What happens when you fail an interlock test?

Get Legal Help Today

 Secured with SHA-256 Encryption

What happens when you fail an interlock test?

I have had the device installed in my vehicle for 4 months already, without any issues. Earlier this week I went to start my car after using mouthwash and it did not start. I immediately called up the company to tell them. He assured me not to worry and to blow into it again in 10 minutes, so 10 minutes later I blew into it and it started. The other night I had 2 bottles of beer at dinner. About 25 minutes after the second beer I went to leave and it failed me. I waited an hour and blew again and the vehicle started. What accounts for a violation? Should I worry if there are no more violations? I can remove the device in 2 more months.

Asked on October 20, 2012 under Criminal Law, New York

Answers:

Richard Southard / Law Office of Richard Southard

Answered 8 years ago | Contributor

You are playing with fire.  The DA can bring a Violation of Conditional Discharge against you; essentially telling the judge you did not live up to your end of the sentence agreement by blowing more than .025% into the Interlock device.  If she proves this at a hearing, you can be sentenced up to the maximum time (1 year) you originally faced. 

FreeAdvice Contributing Attorney / FreeAdvice Contributing Attorney

Answered 9 years ago | Contributor

If the interlock device fails you there is a computer read that law enforcement can run to such such failure where the result if such happens could be a violation of the terms of your probation for the DUI conviction charge. If you are found in violation of your probation, the court most likely will impose the suspended sentence that was given you for your conviction.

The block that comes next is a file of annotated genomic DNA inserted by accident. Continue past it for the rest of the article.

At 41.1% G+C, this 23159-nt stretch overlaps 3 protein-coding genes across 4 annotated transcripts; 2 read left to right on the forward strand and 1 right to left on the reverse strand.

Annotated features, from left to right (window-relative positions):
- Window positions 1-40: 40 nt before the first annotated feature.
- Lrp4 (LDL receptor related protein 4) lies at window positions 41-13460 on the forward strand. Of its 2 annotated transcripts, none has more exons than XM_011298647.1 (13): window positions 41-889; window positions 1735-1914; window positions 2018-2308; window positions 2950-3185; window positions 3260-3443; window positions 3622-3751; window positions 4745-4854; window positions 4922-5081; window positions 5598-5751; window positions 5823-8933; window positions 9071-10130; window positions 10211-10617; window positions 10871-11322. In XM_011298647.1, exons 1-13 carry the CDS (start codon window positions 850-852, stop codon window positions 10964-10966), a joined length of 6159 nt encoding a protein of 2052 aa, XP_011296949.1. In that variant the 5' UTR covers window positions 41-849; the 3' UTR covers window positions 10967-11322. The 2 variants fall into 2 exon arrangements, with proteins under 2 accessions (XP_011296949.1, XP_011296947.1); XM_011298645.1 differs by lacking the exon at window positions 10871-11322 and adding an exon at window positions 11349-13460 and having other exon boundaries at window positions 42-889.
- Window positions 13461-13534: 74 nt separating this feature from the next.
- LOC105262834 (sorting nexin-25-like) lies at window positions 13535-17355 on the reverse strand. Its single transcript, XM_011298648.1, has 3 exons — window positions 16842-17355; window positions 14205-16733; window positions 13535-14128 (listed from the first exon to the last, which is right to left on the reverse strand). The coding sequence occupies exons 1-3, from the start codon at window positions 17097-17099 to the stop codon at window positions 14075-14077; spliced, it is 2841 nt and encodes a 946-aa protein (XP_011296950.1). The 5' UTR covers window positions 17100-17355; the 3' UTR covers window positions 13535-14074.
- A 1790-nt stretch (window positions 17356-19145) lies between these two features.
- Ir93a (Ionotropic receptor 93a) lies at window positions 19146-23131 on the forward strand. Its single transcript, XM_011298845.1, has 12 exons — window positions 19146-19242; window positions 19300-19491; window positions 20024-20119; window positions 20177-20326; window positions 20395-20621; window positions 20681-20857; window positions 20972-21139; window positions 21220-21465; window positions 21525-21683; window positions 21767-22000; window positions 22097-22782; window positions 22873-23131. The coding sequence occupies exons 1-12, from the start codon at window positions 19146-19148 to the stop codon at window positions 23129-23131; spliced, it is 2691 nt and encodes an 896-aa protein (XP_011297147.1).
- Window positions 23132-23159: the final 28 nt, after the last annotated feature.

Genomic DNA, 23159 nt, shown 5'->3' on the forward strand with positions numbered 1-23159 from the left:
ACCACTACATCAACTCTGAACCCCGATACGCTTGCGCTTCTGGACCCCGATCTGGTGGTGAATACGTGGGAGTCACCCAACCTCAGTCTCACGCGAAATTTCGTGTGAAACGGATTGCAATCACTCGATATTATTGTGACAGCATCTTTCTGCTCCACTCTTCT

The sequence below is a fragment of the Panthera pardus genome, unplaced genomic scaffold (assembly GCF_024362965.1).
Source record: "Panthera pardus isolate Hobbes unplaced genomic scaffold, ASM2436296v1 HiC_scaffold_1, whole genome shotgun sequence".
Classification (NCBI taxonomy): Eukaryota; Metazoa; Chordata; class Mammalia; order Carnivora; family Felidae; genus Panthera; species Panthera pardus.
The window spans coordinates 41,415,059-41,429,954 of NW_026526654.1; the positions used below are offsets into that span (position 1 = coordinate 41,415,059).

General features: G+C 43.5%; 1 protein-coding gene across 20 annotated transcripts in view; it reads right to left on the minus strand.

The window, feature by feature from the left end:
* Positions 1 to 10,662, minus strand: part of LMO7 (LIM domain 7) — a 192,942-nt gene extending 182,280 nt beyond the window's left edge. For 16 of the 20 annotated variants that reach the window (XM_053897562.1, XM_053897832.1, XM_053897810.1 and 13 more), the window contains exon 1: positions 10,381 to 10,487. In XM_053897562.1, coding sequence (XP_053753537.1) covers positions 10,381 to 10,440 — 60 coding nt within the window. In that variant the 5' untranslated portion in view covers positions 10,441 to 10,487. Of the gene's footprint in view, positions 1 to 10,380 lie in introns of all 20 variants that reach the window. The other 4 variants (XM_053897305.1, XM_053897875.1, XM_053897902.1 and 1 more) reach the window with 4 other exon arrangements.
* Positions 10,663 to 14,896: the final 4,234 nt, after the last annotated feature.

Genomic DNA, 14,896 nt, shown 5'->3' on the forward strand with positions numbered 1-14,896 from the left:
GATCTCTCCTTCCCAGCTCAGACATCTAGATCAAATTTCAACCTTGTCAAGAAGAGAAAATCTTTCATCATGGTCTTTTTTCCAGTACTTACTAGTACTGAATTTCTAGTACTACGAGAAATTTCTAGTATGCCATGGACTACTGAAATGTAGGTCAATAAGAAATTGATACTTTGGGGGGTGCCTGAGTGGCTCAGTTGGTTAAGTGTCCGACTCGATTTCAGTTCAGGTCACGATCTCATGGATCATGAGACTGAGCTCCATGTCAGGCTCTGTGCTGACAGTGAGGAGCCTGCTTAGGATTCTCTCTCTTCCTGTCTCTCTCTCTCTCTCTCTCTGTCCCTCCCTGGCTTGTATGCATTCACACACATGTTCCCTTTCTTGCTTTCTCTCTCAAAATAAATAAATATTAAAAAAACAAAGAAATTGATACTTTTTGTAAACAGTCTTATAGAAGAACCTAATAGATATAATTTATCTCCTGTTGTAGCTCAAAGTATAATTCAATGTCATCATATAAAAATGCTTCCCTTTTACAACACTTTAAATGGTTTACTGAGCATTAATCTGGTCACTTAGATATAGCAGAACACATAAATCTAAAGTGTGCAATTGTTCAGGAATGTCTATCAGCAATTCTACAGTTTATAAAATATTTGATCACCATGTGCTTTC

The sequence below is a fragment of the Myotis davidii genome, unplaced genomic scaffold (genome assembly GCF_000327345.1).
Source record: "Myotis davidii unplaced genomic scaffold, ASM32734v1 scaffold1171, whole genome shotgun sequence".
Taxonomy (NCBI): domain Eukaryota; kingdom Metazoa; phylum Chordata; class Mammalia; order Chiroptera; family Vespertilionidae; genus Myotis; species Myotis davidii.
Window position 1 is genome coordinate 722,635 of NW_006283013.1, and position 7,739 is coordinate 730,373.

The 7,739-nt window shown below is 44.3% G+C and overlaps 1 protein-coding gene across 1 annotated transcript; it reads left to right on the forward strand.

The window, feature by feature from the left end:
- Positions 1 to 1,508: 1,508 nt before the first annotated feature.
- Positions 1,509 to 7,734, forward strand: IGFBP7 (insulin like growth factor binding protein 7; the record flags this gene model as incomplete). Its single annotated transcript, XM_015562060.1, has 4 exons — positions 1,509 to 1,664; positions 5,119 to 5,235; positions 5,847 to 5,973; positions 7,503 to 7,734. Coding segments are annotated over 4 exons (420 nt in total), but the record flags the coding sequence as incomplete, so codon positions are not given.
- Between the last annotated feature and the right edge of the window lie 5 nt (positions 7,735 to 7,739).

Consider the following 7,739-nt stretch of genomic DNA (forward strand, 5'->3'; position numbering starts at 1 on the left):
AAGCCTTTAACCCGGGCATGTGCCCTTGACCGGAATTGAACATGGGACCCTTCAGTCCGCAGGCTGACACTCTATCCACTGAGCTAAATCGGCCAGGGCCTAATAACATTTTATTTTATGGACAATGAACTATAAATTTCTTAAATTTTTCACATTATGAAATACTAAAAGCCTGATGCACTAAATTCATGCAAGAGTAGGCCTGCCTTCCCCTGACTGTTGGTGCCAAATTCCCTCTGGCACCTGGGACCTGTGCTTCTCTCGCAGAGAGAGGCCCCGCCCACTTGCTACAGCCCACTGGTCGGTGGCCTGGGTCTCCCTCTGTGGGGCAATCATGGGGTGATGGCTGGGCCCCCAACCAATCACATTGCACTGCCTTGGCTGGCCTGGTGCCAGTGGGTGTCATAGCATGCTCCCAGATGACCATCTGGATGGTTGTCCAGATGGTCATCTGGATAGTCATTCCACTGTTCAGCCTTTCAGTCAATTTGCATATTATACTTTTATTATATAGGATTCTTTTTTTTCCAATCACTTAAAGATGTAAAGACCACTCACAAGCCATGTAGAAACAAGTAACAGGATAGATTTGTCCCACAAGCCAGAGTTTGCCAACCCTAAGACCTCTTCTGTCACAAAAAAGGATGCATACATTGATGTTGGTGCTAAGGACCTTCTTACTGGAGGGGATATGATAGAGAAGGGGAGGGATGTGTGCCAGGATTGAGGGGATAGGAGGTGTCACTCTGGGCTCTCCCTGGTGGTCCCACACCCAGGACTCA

IMPORTANT NOTICE: The Answer(s) provided above are for general information only. The attorney providing the answer was not serving as the attorney for the person submitting the question or in any attorney-client relationship with such person. Laws may vary from state to state, and sometimes change. Tiny variations in the facts, or a fact not set forth in a question, often can change a legal outcome or an attorney's conclusion. Although AttorneyPages.com has verified the attorney was admitted to practice law in at least one jurisdiction, he or she may not be authorized to practice law in the jurisdiction referred to in the question, nor is he or she necessarily experienced in the area of the law involved. Unlike the information in the Answer(s) above, upon which you should NOT rely, for personal advice you can rely upon we suggest you retain an attorney to represent you.

Get Legal Help Today

Find the right lawyer for your legal issue.

 Secured with SHA-256 Encryption